The popular video streaming service Netflix posted its largest-ever
U.S. profit in 2018—$845 million—on which it didn’t pay a dime in
federal or state income taxes. In fact, the company reported a $22
million federal income tax rebate.
After a year of speculation and spin, the public is getting its first
hard look at how corporate tax law changes under the Tax Cuts and Jobs
Act affected the tax-paying habits of corporations. The law sharply
reduced the federal corporate rate, expanded some tax breaks and
curtailed others. The new tax law took effect at the beginning of 2018,
which means that companies are just now closing the books on their first
full year under the new rules.
If Netflix’s earnings report is any indication, not much has changed. Many corporations are still able to exploit loopholes and avoid paying the statutory tax rate—only now, that rate is substantially lower.
Here’s an excellent article by Gwynn Guilford, at Quartz, about the failure of American manufacturers. It focuses largely on the management failures at GM.
” “American companies tend, fundamentally, to mistrust workers,” writes Keller in Rude Awakening. “There is a pervading attitude that ‘if you give them an inch, they’ll take a mile’ because they don’t really want to work. “
The oil industry engaged in a secret public relations campaign to undermine U.S. fuel economy standards
One of the main actors was the largest oil refiner in the country, Marathon Petroleum. Marathon, along with others, ran a “stealth campaign to roll back car emissions standards,” the NYT reported. The campaign argued that the U.S. no longer needs fuel economy standards because it is now such a massive producer of oil.
Pharma companies are exposed again: Generic drug makers conspire to fix prices and screw consumers.
“Fair share” described dividing up the sales pie to ensure that each company reaped continued profits. “Trashing the market” was used when a competitor ignored these unwritten rules and sold drugs for less than agreed-upon prices.
The terminology reflected more than just the clubbiness of a powerful industry, according to authorities and several lawsuits. Officials from multiple states say these practices were central to illegal price-fixing schemes of massive proportion.
Capitalism is about making money — in any way possible, even if it means people suffer as a result:
To the state inspectors visiting the HCR ManorCare nursing home here last year, the signs of neglect were conspicuous. A disabled man who had long, dirty fingernails told them he was tended to “once in a blue moon.” The bedside “call buttons” were so poorly staffed that some residents regularly soiled themselves while waiting for help to the bathroom. A woman dying of uterine cancer was left on a bedpan for so long that she bruised.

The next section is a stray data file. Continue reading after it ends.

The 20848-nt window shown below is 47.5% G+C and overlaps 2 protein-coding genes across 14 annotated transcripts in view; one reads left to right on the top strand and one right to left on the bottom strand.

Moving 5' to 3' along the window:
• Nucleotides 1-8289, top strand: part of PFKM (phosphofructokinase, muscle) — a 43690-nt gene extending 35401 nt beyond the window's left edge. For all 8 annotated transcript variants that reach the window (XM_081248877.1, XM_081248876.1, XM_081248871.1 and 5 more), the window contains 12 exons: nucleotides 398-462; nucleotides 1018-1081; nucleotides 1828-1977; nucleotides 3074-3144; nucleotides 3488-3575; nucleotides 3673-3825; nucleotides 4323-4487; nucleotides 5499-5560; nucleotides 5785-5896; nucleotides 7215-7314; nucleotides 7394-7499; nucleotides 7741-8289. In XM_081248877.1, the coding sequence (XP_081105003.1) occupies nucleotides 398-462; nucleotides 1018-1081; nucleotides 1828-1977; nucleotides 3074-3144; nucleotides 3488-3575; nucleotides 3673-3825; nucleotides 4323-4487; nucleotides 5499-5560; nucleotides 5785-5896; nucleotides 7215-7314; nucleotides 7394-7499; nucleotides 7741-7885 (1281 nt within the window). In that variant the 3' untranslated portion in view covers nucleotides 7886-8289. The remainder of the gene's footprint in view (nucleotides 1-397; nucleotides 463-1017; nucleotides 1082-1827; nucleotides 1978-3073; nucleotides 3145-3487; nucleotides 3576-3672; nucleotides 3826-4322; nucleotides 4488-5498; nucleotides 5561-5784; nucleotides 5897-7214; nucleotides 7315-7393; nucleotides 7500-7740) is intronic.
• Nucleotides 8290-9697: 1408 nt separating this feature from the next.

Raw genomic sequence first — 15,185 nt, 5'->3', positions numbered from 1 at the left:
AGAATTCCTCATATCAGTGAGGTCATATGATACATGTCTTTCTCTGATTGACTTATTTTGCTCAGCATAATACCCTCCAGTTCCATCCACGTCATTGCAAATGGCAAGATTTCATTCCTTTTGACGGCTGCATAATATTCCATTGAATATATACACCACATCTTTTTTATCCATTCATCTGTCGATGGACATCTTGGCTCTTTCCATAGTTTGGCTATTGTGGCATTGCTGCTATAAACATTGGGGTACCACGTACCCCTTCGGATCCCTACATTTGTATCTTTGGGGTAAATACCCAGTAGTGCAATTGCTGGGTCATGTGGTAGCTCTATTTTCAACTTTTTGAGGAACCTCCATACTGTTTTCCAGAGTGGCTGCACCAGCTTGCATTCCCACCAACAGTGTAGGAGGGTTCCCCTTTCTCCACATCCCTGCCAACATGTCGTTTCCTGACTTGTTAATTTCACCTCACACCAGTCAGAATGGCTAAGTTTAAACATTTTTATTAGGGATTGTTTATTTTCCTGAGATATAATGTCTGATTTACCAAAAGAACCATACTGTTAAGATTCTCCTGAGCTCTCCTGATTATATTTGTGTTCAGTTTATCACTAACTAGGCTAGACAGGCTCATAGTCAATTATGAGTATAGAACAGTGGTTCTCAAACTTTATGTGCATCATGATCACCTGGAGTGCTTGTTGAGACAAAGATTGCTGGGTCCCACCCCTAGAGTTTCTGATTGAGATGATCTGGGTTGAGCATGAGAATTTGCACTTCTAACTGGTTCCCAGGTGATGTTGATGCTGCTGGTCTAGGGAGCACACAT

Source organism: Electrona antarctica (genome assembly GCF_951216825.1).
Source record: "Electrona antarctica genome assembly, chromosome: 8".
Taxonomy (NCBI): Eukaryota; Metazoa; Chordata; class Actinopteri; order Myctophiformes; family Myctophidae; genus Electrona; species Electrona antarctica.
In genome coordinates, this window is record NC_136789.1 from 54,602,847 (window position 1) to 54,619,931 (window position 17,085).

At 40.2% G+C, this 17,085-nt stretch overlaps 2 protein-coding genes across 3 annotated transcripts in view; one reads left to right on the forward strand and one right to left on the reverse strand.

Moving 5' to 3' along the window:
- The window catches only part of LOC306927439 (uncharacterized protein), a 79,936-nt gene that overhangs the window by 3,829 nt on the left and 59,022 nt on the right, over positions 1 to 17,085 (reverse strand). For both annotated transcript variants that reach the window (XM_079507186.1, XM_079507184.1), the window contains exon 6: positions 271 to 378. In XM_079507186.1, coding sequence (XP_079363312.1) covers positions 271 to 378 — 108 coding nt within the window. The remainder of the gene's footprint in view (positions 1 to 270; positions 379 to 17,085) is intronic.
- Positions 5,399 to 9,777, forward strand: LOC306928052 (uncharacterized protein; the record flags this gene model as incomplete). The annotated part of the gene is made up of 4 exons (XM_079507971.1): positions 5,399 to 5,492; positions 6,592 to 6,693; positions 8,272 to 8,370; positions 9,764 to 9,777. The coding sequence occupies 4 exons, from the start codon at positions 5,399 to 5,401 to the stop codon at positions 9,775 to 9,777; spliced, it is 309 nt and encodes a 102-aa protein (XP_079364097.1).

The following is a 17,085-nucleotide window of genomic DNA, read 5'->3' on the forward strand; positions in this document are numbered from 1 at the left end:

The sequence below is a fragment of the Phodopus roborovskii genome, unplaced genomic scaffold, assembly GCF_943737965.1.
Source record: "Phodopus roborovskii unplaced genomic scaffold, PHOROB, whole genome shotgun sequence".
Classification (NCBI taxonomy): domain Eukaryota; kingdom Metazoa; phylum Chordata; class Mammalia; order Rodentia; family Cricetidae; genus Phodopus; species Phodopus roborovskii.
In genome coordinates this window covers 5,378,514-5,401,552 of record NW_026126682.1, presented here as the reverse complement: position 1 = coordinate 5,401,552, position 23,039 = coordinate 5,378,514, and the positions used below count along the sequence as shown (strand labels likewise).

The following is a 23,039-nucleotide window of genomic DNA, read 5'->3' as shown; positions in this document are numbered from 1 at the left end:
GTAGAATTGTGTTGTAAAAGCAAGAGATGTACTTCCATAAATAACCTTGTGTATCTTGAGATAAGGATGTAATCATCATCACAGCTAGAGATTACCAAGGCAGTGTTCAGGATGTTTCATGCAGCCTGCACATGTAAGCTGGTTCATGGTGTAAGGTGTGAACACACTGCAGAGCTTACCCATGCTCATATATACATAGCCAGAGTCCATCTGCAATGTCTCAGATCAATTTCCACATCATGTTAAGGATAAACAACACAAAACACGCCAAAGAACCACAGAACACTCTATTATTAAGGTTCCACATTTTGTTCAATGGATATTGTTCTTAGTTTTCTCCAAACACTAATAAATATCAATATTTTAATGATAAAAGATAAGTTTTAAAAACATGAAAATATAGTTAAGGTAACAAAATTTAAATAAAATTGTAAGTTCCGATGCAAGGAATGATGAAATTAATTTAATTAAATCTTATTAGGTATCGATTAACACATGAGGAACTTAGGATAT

[And there’s more.]
Under the ownership of the Carlyle Group, one of the richest private-equity firms in the world, the ManorCare nursing-home chain struggled financially until it filed for bankruptcy in March.
The rise in health-code violations at the chain began after Carlyle and investors completed a 2011 financial deal that extracted $1.3 billion from the company for investors but also saddled the chain with what proved to be untenable financial obligations, according to interviews and financial documents…
There’s been some talk on the internet about “civil war” (mostly, it appears emanating from the right). Then, too, there’s the ever-increasing wage and wealth inequality. Crowd protests and demonstrations seem to be increasing. Are we destined for a repeat of the 1930s?
The United States believes it’s more important to sell more weapons of war than to protect starving children and innocent civilians.
[Secretary of State Mike] Pompeo overruled concerns from most of the State Department specialists involved in the debate who were worried about the rising civilian death toll in Yemen. Those who objected included specialists in the region and in military affairs. He sided with his legislative affairs team after they argued that suspending support could undercut plans to sell more than 120,000 precision-guided missiles to Saudi Arabia and the United Arab Emirates, according to a classified State Department memo and people familiar with the debate.